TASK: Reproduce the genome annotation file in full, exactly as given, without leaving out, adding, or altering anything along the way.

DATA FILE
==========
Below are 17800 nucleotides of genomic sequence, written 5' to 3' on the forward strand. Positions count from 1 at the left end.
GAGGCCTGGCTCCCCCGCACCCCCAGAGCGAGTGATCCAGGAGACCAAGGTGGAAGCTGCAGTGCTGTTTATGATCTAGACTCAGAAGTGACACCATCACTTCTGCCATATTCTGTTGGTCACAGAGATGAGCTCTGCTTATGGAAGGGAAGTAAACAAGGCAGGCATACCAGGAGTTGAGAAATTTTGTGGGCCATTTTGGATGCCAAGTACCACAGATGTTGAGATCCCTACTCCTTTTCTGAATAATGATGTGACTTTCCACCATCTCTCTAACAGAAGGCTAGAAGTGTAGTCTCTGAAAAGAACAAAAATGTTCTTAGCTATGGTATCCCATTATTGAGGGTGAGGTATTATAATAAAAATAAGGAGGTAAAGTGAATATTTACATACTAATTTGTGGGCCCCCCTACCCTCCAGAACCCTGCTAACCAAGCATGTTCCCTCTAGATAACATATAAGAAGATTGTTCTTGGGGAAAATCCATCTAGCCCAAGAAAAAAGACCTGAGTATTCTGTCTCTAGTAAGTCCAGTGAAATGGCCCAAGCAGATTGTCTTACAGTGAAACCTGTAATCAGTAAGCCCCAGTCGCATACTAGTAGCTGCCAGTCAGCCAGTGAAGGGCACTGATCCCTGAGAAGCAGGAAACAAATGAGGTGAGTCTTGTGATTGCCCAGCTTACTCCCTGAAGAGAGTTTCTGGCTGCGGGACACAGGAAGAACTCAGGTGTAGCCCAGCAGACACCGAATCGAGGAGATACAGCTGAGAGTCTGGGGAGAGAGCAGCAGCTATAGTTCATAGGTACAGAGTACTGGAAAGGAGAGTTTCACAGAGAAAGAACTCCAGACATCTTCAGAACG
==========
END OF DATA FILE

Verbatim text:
Below are 17800 nucleotides of genomic sequence, written 5' to 3' on the forward strand. Positions count from 1 at the left end.
GAGGCCTGGCTCCCCCGCACCCCCAGAGCGAGTGATCCAGGAGACCAAGGTGGAAGCTGCAGTGCTGTTTATGATCTAGACTCAGAAGTGACACCATCACTTCTGCCATATTCTGTTGGTCACAGAGATGAGCTCTGCTTATGGAAGGGAAGTAAACAAGGCAGGCATACCAGGAGTTGAGAAATTTTGTGGGCCATTTTGGATGCCAAGTACCACAGATGTTGAGATCCCTACTCCTTTTCTGAATAATGATGTGACTTTCCACCATCTCTCTAACAGAAGGCTAGAAGTGTAGTCTCTGAAAAGAACAAAAATGTTCTTAGCTATGGTATCCCATTATTGAGGGTGAGGTATTATAATAAAAATAAGGAGGTAAAGTGAATATTTACATACTAATTTGTGGGCCCCCCTACCCTCCAGAACCCTGCTAACCAAGCATGTTCCCTCTAGATAACATATAAGAAGATTGTTCTTGGGGAAAATCCATCTAGCCCAAGAAAAAAGACCTGAGTATTCTGTCTCTAGTAAGTCCAGTGAAATGGCCCAAGCAGATTGTCTTACAGTGAAACCTGTAATCAGTAAGCCCCAGTCGCATACTAGTAGCTGCCAGTCAGCCAGTGAAGGGCACTGATCCCTGAGAAGCAGGAAACAAATGAGGTGAGTCTTGTGATTGCCCAGCTTACTCCCTGAAGAGAGTTTCTGGCTGCGGGACACAGGAAGAACTCAGGTGTAGCCCAGCAGACACCGAATCGAGGAGATACAGCTGAGAGTCTGGGGAGAGAGCAGCAGCTATAGTTCATAGGTACAGAGTACTGGAAAGGAGAGTTTCACAGAGAAAGAACTCCAGACATCTTCAGAACG